London/Toronto | Reuters — Britain and Canada struck a rollover trade deal on Saturday to protect the flow of almost $35 billion-worth of goods and services between them after Brexit, and vowed to start talks on a bespoke agreement next year.
As Britain prepares to end its transition out of the European Union on Dec. 31, it has negotiated multiple rollover bilateral deals to maintain trade, with many simply replacing the terms the bloc had already agreed.
British Prime Minister Boris Johnson joined Canada’s Justin Trudeau and their respective trade ministers on an online call to mark the deal, which paves the way for a tailor-made agreement covering more areas such as digital trade, small businesses, the environment and women’s economic empowerment.
“Today’s agreement underpins 20 billion pounds worth of trade and locks in certainty for thousands of jobs,” Liz Truss, the U.K.’s international trade secretary, said in a statement.
Her Canadian counterpart Mary Ng said the transitional agreement “largely replicates” the EU deal on tariff reductions and provisions for labour and environment. “We do want an ambitious, high level comprehensive trade agreement with the U.K.,” Ng said, signalling Canada wanted similar terms to the EU deal.
Canada’s Parliament must approve legislation that would enable the deal to come into effect.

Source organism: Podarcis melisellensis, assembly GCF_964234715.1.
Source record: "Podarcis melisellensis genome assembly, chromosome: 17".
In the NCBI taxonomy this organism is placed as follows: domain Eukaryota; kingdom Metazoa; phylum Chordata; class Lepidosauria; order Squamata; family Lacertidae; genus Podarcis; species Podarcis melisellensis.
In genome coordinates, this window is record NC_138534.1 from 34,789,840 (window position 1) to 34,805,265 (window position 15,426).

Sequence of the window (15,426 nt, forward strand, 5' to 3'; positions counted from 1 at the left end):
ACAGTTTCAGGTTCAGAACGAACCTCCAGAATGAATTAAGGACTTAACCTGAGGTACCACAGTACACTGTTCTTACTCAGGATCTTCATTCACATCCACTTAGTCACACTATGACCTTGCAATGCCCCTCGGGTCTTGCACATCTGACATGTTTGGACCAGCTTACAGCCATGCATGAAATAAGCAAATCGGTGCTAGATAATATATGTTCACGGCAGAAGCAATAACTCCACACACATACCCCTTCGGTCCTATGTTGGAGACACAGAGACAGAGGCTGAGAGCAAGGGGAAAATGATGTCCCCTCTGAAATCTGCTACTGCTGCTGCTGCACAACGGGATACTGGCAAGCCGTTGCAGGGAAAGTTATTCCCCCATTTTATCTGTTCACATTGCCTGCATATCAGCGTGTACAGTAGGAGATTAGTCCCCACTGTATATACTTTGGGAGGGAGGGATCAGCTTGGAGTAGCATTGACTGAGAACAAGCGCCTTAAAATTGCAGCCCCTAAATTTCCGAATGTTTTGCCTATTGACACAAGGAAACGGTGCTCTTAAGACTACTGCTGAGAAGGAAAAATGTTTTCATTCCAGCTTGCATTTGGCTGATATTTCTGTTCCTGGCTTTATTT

Britain is Canada’s fifth largest trading partner after the United States, China, Mexico and Japan.
Johnson is trying to shape a new “global Britain” that can strike out alone and negotiate better trade agreements than the EU as part of what he says is the benefits of its historic decision to leave the world’s biggest trading bloc.
In less than two years it has agreed trade deals with 53 countries, accounting for 164 billion pounds (C$284.62 billion) of British bilateral trade. Johnson’s critics point out that many are largely the same as the EU deals.
The U.K.-Canada Trade Continuity Agreement will be subject to final legal checks before it is formally signed. “This is a good moment,” Trudeau said.
Export-oriented ag groups in Canada said the deal provides clarity and ensures continued market access for some agrifood exporters.
For those sectors, the deal provides “temporary certainty and stability,” Canadian Agri-Food Trade Alliance president Dan Darling said in a release Saturday.
“However, for other agrifood exporters, a transitional arrangement simply reinforces a situation that remains unacceptable under CETA (the Canada-E.U. free trade pact) due to the persistence of trade obstacles that continue to hinder Canadian exports.”
CAFTA called on the parties to “return to the negotiating table as soon as possible in order to reach a comprehensive and more ambitious pact that removes tariffs and non-tariff barriers, provides liberal rules of origin and creates a level playing (field).”
Cereals Canada CEO Dean Dias, in a separate release Saturday, said the continuity agreement “is a positive outcome for Canadian wheat farmers and exporters, especially those operating in a highly integrated supply chain with important U.K. millers and food processors.”
— Reporting for Reuters by Kate Holton and Amran Abocar. Includes files from Glacier FarmMedia Network staff.Tagged Boris Johnson, Brexit, Britain, CAFTA, Canada, Cereals Canada, CETA, EU, European Union, free trade, market access, tariffs, trade deal, Trudeau, U.K.